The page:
Anthony Parker was born 1885 the second child of Thomas and Mary Jane Parker of the Market Place in Barnard Castle. He studied geography and history at Bede College from 1905-1907. He went on to teach as a Certificated Assistant schoolmaster at Southwick Central Council School in Sunderland. In 1911 he was living in Millfield there, with his younger brother who was also a teaching assistant, and their elder sister Jane kept house.
Anthony first enlisted as a volunteer in 1905, at the age of 20, with the 28th (Reserve) Battalion, Royal Fusiliers and became a Sergeant Musketry Instructor. In 1915 he enlisted with the 1st Northern General Hospital (Newcastle), R.A.M.C. His service records note that he served there for only 112 days before resigning and then re-enlisting as a Private, being posted to the 2nd Battalion then the 11th Battalion, Royal West Kent Regiment, later re-named Queens Own (Royal West Kent). He was (again) promoted to Sergeant on the 24 August 1916.
The battalion’s war diary reports that Linton was one of 338 casualties on that day of the Battle of the Somme:
"Battalion strength :- Officers 41, Other Ranks 737.
Battalion attached the German trenches, on the right the 15th Hampshire Rgt. On the left the 1 40th Infantry Brigade, on a two Company front. (Inf. Bde. Order No. 55 attached). The Battalion was only able to advance 100/150 yard from our front line, being held up by intense machine gun fire coming both from flanks and direct front. Heavy casualties were incurred in this advance.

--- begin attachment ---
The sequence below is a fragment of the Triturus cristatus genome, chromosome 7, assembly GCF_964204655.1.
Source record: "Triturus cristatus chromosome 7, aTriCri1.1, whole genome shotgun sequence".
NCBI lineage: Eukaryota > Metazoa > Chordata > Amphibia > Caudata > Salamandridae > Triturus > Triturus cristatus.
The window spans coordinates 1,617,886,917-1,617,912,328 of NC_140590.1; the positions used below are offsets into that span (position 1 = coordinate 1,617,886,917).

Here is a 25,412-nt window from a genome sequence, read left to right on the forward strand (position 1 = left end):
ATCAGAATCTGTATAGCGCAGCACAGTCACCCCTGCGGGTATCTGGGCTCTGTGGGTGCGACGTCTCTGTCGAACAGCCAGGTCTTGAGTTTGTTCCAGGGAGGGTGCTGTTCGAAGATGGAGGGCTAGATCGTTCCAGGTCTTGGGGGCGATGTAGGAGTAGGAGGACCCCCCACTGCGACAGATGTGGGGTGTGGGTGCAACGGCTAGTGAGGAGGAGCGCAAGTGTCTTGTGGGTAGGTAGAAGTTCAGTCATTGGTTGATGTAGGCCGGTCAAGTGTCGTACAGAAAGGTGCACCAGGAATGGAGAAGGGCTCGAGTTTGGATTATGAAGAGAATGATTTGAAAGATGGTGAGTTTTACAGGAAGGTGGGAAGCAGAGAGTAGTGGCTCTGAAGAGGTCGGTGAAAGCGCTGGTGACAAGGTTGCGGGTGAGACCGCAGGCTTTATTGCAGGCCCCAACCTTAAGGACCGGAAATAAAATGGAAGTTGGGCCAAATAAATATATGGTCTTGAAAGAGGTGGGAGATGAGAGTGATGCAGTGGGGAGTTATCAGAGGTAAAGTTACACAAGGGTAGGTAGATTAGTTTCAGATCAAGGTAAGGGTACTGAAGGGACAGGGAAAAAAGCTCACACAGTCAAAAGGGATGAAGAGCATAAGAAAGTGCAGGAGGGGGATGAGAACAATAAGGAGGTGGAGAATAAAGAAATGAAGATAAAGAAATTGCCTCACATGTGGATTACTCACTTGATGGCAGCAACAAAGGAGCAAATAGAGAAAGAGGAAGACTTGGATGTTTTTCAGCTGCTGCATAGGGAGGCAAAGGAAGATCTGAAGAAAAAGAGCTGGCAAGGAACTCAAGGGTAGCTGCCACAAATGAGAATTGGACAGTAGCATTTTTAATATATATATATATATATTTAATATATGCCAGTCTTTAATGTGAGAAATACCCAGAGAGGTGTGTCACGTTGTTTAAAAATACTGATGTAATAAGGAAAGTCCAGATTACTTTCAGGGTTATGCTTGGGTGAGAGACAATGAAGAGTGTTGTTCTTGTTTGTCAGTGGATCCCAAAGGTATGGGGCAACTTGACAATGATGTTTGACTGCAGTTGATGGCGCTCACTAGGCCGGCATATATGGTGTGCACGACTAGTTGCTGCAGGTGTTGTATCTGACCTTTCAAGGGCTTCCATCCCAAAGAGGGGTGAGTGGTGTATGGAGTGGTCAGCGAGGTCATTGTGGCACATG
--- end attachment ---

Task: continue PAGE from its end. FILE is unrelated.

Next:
The supporting Battalion having lost direction, failed to arrive, support was asked for, and 2 Coys. 12th E. Surrey Regt came up about 6 p.m. The battalion had in the meantime dug. During the night with the assistance of the 12th E. Surrey Regt, the position held was consolidated and a communication trench dug back to the original front line."
War Diary, 11th Battalion, Royal West Kent Regiment, 7 October 1916 (Ref: WO 95/2634/4)
There is no known grave and he is therefore remembered on the Thiepval Memorial. He is also commemorated on memorials at Barnard Castle School, the Bowes Museum, St Mary’s Church at Barnard Castle, the Durham County war memorial, and of course on the Bede College 1914-1918 cross, plaque, and Roll of Honour.